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Title:Identification and approximation of the structure of networks of stochastic processes
Author(s):Quinn, Christopher
Director of Research:Kiyavash, Negar
Doctoral Committee Chair(s):Kiyavash, Negar
Doctoral Committee Member(s):Coleman, Todd P.; Basar, Tamer; Srikant, Rayadurgam; Oh, Sewoong
Department / Program:Electrical & Computer Eng
Discipline:Electrical & Computer Engr
Degree Granting Institution:University of Illinois at Urbana-Champaign
Subject(s):causal inference
graphical models
Abstract:We propose a framework to infer influences between agents in a network using only observed time series. The framework is general---it does not require any particular class of models for the dynamics. It includes graphical models to depict influences in the network, algorithms to identify and approximate the graphs, and techniques to estimate directed information, an information theoretic quantity that measures influence, from data. We demonstrate the utility of the methods by identifying influences between neurons in a primate as well as between news agencies and users in the Twitter network. We introduce two graphical models to concisely represent causal influences between agents in a network. The first, the minimal generative model graph, reflects a minimal state space description of relationships. The second, the directed information graph, is a statistical approach similar to conventional graphical models and uses directed information to generalize Granger causality. Although they are motivated differently, we show that under minimal assumptions, the graphs are equivalent. In order to identify the underlying graph, we present several algorithms. In general, joint statistics of the whole network are needed. An algorithm that uses the minimal-dimension statistics necessary when upper bounds on the in-degrees are known is presented. In the event that the upper bounds are not valid, the result is nonetheless an optimal approximation. An adaptive algorithm is introduced that uses near minimal-dimension statistics but does not require assumptions on the in-degree bound. Several algorithms to optimally approximate the graph are proposed. The quality of an approximation is measured by Kullback-Leibler divergence between the full joint distribution and the distribution induced by the approximation. The first class of approximations are directed trees. We then discuss algorithms to find the best connected and unconstrained approximations that have user-specified in-degrees to incorporate more dynamics. A greedy search algorithm is shown to identify near-optimal approximations of these classes. The algorithms require calculations of directed information. For the setting when directed information is estimated from data, we characterize the sample-complexity of two plug-in directed information estimators. Their performance is similar to standard results for statistical estimation with i.i.d.~data. When point estimates of directed information are not reliable, we compute confidence intervals. Furthermore, we propose algorithms that use confidence intervals to identify graph approximations that are robust to estimation error. We also propose a consistent parametric estimation technique analogous to the asymptotic equipartition property. Last, we demonstrate the effectiveness of the proposed algorithms through simulations and data analysis. The methods identify influences between neurons in a primate which give rise to observed regional information transfer observed by a collaborator. The framework also identifies which news agencies influence which users in the Twitter network by analyzing only tweet times. The algorithms determine influences with high precision.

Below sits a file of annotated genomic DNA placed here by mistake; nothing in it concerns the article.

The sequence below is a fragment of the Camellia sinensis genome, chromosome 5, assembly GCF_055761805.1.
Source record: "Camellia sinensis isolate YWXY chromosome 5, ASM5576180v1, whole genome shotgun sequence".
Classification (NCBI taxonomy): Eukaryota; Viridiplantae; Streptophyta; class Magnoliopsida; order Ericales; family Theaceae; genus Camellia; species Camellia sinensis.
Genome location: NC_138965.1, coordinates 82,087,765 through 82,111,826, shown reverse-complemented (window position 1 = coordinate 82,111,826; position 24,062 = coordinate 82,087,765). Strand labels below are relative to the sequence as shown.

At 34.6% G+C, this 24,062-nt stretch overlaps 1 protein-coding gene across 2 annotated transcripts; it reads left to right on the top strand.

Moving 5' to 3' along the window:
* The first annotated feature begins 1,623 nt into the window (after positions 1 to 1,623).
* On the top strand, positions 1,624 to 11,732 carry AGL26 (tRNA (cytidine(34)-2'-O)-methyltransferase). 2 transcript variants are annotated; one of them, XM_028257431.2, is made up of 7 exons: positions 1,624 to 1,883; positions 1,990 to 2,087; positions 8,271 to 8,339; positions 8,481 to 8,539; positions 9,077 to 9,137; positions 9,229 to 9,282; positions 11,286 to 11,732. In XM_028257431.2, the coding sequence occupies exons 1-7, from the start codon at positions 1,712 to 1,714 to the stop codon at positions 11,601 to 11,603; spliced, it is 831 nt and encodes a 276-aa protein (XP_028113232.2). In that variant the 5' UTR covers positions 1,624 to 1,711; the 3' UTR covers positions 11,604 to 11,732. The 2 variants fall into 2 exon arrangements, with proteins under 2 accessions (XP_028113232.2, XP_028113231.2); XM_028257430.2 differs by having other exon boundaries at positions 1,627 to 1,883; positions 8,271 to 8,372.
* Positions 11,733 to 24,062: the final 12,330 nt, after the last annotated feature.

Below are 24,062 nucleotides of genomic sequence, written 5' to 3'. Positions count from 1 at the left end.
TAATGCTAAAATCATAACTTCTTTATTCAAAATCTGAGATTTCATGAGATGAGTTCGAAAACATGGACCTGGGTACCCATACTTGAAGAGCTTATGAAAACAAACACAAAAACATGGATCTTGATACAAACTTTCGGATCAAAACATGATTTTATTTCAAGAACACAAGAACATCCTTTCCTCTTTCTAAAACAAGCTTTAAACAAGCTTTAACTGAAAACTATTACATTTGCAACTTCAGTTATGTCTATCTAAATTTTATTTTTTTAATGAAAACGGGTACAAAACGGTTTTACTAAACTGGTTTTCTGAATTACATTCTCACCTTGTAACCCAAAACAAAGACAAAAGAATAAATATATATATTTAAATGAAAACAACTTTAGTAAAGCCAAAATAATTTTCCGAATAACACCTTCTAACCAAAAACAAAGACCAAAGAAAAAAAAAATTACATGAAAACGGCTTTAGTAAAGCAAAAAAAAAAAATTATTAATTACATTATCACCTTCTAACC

Issue Date:2014-09-16
Rights Information:Copyright 2014 Christopher John Quinn
Date Available in IDEALS:2014-09-16
Date Deposited:2014-08

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